Chemical investigation of opuntia species and Stenocereus thurberi, cacti native to North America : a search to identify essential oil compositions and to characterize cyclic siloxane compounds
Date of Award
Doctor of Philosophy (PhD)
Biotechnology Science and Engineering
William N. Setzer
Debra M. Moriarity
Essences and essential oils., Siloxanes., Opuntia., Organpipe cactus., Drosophila mojavensis., Drosophila melanogaster.
This study investigates the essential oil compositions of certain cacti species native to southern Arizona and the California Channel Islands. The species studied are Opuntia littoralis (Engelm.) Cockerell., Opuntia ficus-indica L. (Mill), Opunita prolifera Engelm., Opuntia acanthocarpa var. major (Engelm. & J.M. Begelow) L.D. Benson, Opuntia phaeacantha var. discata, and Stenocereus thurberi Engelm. Drosophila mojavensis, a cactus fly, utilizes the necrotic rots of O. littoralis and S. thurberi, which have been shown to be toxic to fruit flies, Drosophila melanogaster. The oil compositions of both O. littoralis and S. thurberi was characterized at differing states of necrosis and compared to laboratory rot specimens. Toxicity analysis was performed on Drosophila melanogaster to ascertain toxicity to individual volatile compounds identified in the necrotic cactus rots. Specimens of O. littoralis, O. ficus-indica, and S. thurberi were examined for the presence of cyclic oligosiloxane compounds. These cyclic compounds were characterized by gas chromatography-mass spectrometry. Confocal microscopy was employed to identify the location of silica bodies in the cactus tissues.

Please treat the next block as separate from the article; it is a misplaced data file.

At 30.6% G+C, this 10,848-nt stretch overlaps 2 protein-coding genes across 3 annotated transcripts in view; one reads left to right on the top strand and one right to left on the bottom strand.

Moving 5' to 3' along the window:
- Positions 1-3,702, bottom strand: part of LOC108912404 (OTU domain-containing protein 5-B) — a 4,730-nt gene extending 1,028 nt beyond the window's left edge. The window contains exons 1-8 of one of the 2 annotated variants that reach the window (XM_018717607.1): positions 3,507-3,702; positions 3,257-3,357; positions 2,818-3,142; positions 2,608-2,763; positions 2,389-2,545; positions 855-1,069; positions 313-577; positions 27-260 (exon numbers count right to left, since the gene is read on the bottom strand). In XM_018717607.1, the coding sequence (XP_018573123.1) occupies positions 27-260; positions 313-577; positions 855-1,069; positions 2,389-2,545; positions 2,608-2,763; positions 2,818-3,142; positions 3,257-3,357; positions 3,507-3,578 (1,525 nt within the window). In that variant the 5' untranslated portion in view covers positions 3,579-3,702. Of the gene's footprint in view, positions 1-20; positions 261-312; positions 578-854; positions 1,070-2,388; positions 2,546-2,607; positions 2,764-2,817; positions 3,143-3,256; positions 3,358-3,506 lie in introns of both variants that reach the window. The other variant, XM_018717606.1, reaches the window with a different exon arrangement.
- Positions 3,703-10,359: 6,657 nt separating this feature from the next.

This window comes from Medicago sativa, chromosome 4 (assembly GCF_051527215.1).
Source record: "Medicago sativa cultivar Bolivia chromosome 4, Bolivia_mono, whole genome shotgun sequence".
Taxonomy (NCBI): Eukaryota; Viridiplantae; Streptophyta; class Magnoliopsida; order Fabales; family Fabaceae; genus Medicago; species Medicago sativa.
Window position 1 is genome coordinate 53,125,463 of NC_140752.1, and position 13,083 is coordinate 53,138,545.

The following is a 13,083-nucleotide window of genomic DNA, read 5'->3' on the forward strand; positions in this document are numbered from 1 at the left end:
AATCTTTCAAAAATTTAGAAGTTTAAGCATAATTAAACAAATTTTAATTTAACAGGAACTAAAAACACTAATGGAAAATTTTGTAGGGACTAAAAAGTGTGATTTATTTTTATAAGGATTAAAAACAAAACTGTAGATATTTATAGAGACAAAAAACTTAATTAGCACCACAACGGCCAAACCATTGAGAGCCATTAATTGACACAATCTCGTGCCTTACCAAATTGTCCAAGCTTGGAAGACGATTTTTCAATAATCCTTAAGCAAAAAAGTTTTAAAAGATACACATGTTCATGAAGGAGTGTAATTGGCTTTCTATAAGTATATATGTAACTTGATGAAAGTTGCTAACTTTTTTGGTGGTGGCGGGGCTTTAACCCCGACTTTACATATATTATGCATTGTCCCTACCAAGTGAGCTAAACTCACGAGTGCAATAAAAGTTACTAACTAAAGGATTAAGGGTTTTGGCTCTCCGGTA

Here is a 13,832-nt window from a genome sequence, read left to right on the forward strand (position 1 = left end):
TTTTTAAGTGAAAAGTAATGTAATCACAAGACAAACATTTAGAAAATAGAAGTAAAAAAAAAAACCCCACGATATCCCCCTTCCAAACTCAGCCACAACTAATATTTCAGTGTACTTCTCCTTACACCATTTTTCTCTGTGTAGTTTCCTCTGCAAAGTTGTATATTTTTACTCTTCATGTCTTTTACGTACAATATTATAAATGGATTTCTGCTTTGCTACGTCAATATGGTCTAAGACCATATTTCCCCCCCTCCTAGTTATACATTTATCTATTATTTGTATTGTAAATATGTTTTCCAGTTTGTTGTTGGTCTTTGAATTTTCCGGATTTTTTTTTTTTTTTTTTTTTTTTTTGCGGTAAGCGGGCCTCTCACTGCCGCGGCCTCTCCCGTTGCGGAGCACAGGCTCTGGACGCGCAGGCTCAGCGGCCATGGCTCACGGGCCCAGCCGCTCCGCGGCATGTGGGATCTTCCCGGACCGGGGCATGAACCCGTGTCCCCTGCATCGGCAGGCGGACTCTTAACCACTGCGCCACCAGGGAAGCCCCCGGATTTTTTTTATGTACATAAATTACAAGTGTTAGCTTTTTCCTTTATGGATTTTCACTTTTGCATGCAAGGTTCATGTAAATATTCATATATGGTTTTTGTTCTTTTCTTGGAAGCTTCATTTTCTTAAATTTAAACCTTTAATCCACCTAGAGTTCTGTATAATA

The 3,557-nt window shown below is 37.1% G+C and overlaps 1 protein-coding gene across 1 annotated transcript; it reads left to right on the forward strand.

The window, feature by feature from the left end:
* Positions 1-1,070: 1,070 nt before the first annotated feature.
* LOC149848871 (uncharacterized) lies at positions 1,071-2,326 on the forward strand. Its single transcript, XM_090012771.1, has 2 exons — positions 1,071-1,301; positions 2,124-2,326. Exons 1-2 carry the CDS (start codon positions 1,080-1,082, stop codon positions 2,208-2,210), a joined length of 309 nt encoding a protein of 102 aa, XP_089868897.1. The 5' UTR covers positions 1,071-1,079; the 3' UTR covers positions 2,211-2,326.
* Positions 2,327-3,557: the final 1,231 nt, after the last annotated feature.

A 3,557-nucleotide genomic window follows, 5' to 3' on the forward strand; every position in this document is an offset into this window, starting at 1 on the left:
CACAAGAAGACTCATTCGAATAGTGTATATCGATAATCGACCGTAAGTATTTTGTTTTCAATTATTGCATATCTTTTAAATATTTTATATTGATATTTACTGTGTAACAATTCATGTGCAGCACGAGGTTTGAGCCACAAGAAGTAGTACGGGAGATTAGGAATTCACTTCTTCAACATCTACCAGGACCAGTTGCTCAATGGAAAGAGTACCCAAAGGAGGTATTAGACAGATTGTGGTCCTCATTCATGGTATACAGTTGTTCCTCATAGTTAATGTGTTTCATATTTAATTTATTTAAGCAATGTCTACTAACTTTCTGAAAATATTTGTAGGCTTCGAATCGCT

Wright, Cynthia Rena, "Chemical investigation of opuntia species and Stenocereus thurberi, cacti native to North America : a search to identify essential oil compositions and to characterize cyclic siloxane compounds" (2013). Dissertations. 4.